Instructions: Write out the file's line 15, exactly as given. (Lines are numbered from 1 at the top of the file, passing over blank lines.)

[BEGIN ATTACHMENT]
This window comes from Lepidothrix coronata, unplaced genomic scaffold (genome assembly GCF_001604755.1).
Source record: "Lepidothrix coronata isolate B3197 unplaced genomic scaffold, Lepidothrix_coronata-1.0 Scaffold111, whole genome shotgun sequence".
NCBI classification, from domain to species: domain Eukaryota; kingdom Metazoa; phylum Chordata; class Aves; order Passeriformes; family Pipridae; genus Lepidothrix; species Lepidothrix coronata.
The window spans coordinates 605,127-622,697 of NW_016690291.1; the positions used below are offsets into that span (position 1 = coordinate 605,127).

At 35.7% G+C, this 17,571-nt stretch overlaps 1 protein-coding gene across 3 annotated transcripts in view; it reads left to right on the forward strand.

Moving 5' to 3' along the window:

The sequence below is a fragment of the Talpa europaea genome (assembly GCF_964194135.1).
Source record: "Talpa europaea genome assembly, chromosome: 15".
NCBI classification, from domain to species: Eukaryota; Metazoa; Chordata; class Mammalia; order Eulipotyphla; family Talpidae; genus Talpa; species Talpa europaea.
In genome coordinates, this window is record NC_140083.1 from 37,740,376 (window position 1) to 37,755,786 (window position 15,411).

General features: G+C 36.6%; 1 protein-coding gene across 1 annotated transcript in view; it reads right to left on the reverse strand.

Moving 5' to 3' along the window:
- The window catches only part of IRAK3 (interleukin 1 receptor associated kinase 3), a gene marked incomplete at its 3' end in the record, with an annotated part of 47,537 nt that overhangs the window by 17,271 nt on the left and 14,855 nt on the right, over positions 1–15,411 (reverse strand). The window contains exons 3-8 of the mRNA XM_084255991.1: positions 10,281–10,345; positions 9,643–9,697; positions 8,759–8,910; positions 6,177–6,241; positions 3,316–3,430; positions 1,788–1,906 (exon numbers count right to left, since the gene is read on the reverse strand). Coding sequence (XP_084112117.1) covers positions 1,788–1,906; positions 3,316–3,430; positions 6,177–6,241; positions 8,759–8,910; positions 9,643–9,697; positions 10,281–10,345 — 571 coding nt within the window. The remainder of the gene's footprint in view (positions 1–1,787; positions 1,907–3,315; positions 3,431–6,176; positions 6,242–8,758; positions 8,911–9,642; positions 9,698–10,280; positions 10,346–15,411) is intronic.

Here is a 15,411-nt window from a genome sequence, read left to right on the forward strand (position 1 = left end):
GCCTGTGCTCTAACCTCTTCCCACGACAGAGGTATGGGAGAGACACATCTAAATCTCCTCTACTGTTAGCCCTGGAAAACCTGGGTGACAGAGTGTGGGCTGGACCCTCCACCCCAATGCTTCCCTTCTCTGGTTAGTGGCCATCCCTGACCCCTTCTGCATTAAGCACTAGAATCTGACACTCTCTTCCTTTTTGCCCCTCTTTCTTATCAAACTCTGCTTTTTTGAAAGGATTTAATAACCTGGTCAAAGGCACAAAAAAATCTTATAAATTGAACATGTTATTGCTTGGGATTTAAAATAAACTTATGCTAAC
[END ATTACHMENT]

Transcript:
GCCTGTGCTCTAACCTCTTCCCACGACAGAGGTATGGGAGAGACACATCTAAATCTCCTCTACTGTTAGCCCTGGAAAACCTGGGTGACAGAGTGTGGGCTGGACCCTCCACCCCAATGCTTCCCTTCTCTGGTTAGTGGCCATCCCTGACCCCTTCTGCATTAAGCACTAGAATCTGACACTCTCTTCCTTTTTGCCCCTCTTTCTTATCAAACTCTGCTTTTTTGAAAGGATTTAATAACCTGGTCAAAGGCACAAAAAAATCTTATAAATTGAACATGTTATTGCTTGGGATTTAAAATAAACTTATGCTAAC